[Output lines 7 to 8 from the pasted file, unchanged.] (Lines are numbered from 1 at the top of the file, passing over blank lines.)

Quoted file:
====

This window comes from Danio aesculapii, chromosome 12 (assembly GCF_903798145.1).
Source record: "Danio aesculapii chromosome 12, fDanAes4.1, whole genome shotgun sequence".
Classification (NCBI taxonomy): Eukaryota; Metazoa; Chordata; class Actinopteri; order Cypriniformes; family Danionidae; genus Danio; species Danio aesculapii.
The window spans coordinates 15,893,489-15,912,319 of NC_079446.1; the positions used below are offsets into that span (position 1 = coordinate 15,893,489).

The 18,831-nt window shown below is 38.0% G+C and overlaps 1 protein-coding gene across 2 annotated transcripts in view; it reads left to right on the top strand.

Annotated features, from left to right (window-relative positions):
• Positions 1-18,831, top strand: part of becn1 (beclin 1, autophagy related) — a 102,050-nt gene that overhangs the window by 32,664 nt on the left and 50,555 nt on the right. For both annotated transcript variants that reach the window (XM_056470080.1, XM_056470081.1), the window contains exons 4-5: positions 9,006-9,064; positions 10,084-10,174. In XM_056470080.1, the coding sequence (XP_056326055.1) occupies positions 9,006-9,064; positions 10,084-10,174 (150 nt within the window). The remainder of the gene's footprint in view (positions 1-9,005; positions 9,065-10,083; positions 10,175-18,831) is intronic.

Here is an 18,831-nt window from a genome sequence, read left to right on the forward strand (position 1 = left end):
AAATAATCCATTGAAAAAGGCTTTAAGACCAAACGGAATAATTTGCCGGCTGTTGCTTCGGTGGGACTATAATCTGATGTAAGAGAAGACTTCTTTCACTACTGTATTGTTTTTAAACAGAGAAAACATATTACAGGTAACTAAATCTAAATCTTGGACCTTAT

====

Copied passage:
• Positions 1-18,831, top strand: part of becn1 (beclin 1, autophagy related) — a 102,050-nt gene that overhangs the window by 32,664 nt on the left and 50,555 nt on the right. For both annotated transcript variants that reach the window (XM_056470080.1, XM_056470081.1), the window contains exons 4-5: positions 9,006-9,064; positions 10,084-10,174. In XM_056470080.1, the coding sequence (XP_056326055.1) occupies positions 9,006-9,064; positions 10,084-10,174 (150 nt within the window). The remainder of the gene's footprint in view (positions 1-9,005; positions 9,065-10,083; positions 10,175-18,831) is intronic.

Here is an 18,831-nt window from a genome sequence, read left to right on the forward strand (position 1 = left end):